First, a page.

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Entrepreneurship is hard. Passion is a competitive advantage, a force that keeps you going when times are hard, but it can be rough. Here's your guide.

Entrepreneurship: A Survival Guide

It’s great to care deeply about the work that you do. For entrepreneurs, passion is a competitive advantage, a force that keeps you going when times are hard. But entrepreneurship can be tough.

Let’s face it: Being emotionally well-adjusted is difficult for anyone, but especially when under the stress and intensity of running a business. It’s hard to separate your personal self-worth from your company’s, it’s hard to make tough decisions when you’re emotionally strung out, and it’s hard to not take things personally.

As emotional as running a business can be, learning to cope with those emotions is a crucial and underrated skill for an entrepreneur. If not properly managed, emotions and stress can cloud our business judgement and stunt our growth.

So how in the world do you start the process of disentangling your emotions from your business decisions? For many people, it’s not intuitive. This kind of stuff is not really taught in school, even though it’s valuable for everyone. The good news, though, is that there are some relatively simple ways to manage your emotions if you’re willing to open up Pandora’s box and look inside. (So to speak… hopefully, the inside of your mind isn’t that scary!)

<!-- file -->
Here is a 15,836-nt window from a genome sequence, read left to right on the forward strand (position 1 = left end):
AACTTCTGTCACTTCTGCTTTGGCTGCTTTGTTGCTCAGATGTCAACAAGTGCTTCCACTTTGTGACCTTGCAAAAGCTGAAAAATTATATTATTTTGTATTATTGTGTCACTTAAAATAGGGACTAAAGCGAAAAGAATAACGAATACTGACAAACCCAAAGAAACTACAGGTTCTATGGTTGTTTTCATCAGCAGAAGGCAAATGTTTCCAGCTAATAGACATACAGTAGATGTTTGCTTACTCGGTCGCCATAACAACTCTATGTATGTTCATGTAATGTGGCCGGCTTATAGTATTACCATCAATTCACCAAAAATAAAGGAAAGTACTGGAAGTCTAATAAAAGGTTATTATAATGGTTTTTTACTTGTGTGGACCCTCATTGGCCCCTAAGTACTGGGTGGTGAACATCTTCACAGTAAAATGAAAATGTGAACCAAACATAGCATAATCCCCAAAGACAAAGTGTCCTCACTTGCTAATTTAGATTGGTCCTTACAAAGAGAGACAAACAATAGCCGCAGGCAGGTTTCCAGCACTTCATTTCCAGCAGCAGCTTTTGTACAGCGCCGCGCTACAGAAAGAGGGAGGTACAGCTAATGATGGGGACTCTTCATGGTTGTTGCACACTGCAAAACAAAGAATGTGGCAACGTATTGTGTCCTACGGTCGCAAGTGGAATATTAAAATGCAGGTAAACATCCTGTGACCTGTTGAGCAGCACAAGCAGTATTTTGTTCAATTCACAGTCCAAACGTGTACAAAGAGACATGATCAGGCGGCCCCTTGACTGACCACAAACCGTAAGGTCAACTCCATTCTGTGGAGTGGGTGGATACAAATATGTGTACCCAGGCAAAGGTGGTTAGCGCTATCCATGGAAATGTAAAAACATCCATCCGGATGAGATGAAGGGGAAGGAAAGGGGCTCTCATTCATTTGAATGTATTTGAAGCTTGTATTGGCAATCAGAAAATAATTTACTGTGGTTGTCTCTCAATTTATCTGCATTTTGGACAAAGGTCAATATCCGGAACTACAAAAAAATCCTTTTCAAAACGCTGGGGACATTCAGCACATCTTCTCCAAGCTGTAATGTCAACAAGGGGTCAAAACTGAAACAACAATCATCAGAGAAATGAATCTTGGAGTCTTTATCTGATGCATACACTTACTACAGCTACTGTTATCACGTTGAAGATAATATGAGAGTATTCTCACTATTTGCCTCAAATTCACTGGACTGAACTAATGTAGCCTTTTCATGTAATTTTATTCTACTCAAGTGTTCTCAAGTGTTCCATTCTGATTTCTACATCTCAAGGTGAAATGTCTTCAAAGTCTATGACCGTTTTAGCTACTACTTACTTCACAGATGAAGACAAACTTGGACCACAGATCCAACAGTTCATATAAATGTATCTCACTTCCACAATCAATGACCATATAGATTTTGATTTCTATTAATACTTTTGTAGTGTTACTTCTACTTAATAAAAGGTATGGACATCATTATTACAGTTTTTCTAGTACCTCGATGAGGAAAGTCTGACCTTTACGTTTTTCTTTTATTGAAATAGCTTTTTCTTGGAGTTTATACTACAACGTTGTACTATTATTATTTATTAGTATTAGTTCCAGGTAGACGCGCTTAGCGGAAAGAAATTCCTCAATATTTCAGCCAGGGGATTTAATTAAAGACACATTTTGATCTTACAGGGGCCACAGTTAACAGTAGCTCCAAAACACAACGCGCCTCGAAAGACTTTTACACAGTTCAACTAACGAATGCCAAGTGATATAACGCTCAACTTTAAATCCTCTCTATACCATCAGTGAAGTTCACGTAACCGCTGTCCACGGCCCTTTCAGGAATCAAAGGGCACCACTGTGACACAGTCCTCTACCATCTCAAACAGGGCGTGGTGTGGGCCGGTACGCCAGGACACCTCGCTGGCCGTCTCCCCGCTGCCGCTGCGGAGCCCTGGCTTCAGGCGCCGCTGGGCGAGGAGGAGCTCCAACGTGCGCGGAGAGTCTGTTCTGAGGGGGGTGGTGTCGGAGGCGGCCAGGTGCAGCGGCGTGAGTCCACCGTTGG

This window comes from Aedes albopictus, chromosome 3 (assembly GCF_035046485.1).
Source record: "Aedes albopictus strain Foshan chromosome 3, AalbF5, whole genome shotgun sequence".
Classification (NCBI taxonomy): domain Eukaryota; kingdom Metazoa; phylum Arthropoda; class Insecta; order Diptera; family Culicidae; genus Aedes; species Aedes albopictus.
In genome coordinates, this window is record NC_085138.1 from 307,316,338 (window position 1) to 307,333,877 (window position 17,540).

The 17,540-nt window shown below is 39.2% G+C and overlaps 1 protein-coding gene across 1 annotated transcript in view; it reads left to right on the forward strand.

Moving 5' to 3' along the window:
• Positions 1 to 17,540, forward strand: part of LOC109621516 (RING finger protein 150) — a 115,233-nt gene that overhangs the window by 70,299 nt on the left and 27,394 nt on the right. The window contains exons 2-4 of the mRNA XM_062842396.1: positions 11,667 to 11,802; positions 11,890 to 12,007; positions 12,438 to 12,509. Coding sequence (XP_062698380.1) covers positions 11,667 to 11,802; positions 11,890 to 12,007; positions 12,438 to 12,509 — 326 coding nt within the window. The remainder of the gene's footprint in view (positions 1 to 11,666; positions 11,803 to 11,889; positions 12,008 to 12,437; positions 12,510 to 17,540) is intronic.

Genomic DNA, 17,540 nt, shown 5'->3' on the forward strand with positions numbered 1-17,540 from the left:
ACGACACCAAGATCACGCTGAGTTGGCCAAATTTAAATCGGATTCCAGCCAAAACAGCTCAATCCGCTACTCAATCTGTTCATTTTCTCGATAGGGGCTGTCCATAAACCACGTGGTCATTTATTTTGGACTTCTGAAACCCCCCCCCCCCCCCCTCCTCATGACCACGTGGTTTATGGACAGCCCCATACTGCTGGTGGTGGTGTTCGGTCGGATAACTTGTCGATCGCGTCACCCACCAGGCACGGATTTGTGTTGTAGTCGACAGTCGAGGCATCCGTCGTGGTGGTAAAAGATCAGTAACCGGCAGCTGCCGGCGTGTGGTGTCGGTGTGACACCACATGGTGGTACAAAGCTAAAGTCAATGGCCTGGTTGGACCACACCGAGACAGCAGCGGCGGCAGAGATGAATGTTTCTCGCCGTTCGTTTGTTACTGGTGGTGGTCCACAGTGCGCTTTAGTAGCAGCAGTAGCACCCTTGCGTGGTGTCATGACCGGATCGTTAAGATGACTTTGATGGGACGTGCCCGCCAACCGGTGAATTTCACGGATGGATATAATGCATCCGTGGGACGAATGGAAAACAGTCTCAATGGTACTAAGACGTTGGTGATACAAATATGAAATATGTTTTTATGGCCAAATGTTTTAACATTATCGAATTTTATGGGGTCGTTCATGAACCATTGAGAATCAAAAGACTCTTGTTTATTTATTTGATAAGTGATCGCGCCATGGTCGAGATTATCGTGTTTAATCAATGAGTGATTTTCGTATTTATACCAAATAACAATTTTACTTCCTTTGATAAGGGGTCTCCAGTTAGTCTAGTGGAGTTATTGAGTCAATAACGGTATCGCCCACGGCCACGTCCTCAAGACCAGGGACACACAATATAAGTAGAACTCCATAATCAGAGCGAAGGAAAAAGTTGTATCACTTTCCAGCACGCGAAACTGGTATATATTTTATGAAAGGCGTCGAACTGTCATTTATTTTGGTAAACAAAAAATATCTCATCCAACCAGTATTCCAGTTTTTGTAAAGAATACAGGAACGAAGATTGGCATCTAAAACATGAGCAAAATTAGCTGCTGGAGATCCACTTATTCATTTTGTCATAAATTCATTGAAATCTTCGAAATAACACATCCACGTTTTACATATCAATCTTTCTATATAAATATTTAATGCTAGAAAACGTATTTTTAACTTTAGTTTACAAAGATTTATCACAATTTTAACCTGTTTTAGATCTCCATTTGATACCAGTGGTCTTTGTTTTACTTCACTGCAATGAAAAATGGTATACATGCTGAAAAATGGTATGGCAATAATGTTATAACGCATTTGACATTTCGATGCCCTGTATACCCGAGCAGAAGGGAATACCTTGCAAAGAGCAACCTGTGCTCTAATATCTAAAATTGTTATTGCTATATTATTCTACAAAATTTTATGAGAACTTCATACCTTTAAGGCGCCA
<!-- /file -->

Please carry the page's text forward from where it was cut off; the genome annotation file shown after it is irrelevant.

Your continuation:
There are many ways to go about this, but I’ll walk you through five techniques, backed up by science, that have worked for me personally.

Observe Your Mind

I’ve never been what you would call “emotionally well-adjusted,” but I have had the privilege of being surrounded by some wise people and interesting ideas. One of the most influential concepts I came across as a teenager was cognitive behavioral therapy. It’s a proactive form of therapy with a goal of identifying and changing unhelpful thought patterns that affect our behavior.